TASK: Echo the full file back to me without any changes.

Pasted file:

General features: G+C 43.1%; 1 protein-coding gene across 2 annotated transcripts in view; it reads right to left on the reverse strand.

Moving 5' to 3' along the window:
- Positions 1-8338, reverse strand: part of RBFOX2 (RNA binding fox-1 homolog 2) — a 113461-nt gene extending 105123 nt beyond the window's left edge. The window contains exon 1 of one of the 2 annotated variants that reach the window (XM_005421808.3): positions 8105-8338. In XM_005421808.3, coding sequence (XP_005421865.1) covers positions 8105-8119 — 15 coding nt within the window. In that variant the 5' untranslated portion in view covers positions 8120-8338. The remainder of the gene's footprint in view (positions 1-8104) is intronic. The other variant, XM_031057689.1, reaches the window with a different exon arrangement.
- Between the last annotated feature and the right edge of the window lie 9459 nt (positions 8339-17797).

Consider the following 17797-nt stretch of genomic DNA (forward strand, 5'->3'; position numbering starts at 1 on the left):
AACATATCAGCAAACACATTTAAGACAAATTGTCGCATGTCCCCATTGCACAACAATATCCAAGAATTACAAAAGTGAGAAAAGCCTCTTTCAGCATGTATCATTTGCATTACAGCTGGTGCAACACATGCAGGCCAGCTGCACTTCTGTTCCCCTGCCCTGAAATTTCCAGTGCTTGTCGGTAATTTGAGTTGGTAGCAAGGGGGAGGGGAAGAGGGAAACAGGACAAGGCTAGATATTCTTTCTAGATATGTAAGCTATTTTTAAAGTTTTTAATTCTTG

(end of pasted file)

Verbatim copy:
General features: G+C 43.1%; 1 protein-coding gene across 2 annotated transcripts in view; it reads right to left on the reverse strand.

Moving 5' to 3' along the window:
- Positions 1-8338, reverse strand: part of RBFOX2 (RNA binding fox-1 homolog 2) — a 113461-nt gene extending 105123 nt beyond the window's left edge. The window contains exon 1 of one of the 2 annotated variants that reach the window (XM_005421808.3): positions 8105-8338. In XM_005421808.3, coding sequence (XP_005421865.1) covers positions 8105-8119 — 15 coding nt within the window. In that variant the 5' untranslated portion in view covers positions 8120-8338. The remainder of the gene's footprint in view (positions 1-8104) is intronic. The other variant, XM_031057689.1, reaches the window with a different exon arrangement.
- Between the last annotated feature and the right edge of the window lie 9459 nt (positions 8339-17797).

Consider the following 17797-nt stretch of genomic DNA (forward strand, 5'->3'; position numbering starts at 1 on the left):
AACATATCAGCAAACACATTTAAGACAAATTGTCGCATGTCCCCATTGCACAACAATATCCAAGAATTACAAAAGTGAGAAAAGCCTCTTTCAGCATGTATCATTTGCATTACAGCTGGTGCAACACATGCAGGCCAGCTGCACTTCTGTTCCCCTGCCCTGAAATTTCCAGTGCTTGTCGGTAATTTGAGTTGGTAGCAAGGGGGAGGGGAAGAGGGAAACAGGACAAGGCTAGATATTCTTTCTAGATATGTAAGCTATTTTTAAAGTTTTTAATTCTTG